The earliest lighters were invented in the 16th century and were converted flintlock pistols that used gunpowder. One of the original lighters was invented by the German chemist named Johann Wolfgang Döbereiner in 1823 and was often called Döbereiner's lamp. This lighter was lit by a reaction of hydrogen to platinum sponge, which gave off a great amount of heat. The device was very large and highly dangerous and people stopped making it by the end of the 19th century.
The patenting of ferrocerium (often misidentified as flint) by Carl Auer von Welsbach in 1903 has made modern lighters real. When scratched, it makes a large spark which is responsible for lighting the fuel of many lighters, and is suitably inexpensive for use in disposable items.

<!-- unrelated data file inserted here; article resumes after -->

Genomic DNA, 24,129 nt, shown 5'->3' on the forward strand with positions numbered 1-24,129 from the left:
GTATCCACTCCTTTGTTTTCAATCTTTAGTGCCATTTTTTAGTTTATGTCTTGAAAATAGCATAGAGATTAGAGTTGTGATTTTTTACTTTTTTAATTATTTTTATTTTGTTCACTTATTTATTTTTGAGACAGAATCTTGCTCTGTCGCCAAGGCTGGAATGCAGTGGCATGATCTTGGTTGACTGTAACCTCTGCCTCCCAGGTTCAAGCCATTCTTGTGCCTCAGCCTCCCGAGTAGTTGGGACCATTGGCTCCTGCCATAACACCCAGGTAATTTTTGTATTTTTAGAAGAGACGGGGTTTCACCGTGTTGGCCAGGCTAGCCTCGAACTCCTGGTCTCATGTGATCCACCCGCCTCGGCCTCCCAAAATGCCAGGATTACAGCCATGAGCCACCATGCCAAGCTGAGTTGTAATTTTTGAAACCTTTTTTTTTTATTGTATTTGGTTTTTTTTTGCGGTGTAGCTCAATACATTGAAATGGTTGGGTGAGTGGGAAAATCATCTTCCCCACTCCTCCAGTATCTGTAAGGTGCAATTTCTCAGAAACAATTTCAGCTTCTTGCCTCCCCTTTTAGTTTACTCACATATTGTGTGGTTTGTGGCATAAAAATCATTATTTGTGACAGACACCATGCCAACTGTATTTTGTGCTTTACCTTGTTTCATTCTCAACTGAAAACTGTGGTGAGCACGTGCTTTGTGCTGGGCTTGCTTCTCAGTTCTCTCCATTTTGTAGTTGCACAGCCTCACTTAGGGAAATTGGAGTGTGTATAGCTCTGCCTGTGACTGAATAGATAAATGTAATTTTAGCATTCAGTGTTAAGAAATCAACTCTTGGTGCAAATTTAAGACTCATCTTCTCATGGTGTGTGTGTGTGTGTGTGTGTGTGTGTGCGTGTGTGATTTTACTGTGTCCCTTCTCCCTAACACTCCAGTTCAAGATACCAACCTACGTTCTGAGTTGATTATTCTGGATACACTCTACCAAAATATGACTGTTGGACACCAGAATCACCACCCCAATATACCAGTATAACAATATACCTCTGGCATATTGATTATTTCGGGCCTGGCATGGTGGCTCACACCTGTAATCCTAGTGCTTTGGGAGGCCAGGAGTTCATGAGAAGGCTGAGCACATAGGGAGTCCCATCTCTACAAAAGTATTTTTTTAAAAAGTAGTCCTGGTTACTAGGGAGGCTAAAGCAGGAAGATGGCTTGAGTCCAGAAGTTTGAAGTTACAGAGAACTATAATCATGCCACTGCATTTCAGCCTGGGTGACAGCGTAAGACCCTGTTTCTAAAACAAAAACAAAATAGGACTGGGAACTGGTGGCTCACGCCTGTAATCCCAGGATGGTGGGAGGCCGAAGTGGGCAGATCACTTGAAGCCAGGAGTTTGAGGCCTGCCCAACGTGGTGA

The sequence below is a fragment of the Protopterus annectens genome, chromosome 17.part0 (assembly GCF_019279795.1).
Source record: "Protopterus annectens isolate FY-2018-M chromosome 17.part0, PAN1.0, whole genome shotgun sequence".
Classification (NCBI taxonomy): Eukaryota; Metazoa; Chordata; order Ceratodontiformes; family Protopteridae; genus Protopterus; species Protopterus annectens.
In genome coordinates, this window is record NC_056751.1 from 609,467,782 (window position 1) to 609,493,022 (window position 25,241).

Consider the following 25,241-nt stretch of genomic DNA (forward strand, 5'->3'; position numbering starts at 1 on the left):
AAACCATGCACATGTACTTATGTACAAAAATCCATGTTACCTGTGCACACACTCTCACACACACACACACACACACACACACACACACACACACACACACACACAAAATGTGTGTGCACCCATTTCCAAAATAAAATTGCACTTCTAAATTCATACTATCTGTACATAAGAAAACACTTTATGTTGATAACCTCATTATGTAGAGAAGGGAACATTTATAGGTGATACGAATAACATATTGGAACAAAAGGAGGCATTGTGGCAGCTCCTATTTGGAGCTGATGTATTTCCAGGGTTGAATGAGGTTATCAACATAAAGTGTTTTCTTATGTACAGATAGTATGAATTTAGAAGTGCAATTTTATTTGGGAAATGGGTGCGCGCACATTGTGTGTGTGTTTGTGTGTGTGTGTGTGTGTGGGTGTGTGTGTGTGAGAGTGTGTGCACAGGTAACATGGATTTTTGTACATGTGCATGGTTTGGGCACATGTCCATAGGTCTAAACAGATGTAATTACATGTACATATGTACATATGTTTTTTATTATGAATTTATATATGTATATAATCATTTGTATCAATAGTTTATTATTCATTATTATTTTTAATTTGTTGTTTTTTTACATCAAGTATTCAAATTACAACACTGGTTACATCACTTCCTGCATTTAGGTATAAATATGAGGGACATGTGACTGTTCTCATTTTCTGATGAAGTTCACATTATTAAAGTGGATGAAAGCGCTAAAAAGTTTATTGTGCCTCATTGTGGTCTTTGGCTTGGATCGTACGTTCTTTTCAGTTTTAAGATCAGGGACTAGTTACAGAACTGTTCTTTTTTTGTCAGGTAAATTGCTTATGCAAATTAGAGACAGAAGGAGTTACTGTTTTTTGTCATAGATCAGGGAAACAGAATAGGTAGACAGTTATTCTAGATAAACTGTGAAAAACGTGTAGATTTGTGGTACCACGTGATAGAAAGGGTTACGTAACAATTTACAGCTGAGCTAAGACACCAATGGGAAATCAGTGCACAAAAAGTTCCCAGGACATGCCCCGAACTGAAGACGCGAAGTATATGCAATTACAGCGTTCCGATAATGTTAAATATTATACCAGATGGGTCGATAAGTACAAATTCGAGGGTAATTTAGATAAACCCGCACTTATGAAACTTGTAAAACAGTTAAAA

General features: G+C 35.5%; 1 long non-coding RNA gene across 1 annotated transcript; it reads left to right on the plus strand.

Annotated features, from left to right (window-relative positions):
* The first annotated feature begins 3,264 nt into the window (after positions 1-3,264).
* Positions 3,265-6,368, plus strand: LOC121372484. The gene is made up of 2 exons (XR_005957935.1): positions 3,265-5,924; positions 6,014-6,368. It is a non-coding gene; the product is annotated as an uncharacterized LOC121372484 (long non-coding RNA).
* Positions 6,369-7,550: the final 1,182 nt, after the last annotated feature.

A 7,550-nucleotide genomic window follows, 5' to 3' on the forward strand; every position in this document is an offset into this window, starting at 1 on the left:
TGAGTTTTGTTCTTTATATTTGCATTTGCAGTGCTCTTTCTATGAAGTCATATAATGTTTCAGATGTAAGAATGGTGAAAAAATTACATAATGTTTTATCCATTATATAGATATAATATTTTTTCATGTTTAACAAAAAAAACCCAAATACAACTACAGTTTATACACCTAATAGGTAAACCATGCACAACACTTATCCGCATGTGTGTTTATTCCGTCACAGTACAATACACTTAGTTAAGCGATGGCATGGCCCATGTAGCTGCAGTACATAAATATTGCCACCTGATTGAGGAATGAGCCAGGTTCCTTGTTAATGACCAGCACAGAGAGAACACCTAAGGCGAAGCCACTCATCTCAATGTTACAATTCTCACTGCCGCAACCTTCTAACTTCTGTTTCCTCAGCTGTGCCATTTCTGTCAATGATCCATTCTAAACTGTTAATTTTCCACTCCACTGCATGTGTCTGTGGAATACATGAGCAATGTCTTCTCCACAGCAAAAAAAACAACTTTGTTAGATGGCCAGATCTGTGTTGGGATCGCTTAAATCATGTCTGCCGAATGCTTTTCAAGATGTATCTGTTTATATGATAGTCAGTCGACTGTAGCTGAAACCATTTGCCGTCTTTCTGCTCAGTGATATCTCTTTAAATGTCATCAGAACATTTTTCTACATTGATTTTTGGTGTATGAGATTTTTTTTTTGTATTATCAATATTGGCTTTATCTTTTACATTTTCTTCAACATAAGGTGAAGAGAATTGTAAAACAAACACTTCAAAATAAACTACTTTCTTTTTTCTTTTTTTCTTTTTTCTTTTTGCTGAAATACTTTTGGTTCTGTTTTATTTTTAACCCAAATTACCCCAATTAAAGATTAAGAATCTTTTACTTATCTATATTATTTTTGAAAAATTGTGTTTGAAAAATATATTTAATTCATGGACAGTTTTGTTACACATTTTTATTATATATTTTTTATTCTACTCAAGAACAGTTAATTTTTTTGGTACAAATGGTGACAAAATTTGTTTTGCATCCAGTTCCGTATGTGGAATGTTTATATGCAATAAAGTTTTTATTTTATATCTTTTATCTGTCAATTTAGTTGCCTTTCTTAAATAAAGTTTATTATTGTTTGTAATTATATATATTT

Using Carl Auer von Welsbach's flint, companies like Ronson were able to create practical and easy to use lighters. In 1910 Ronson released the first Pist-O-Liter and in 1913 the company created its first lighter, called the "Wonderlite", which was a permanent match style of lighter.
The Zippo lighter and company were invented and developed by George G. Blaisdell in 1932. The Zippo was seen for its reliability, "Life Time Warranty" and marketing as "Wind-Proof". Most early Zippos implemented naphtha as a fuel source.
In the 1950s there was a change in fuel choice from naphtha to butane, as butane allows for a controllable flame and has less odour. This also led to the implementation of piezoelectric spark, which replaced the need for a flint wheel in some lighters and was used in many Ronson lighters.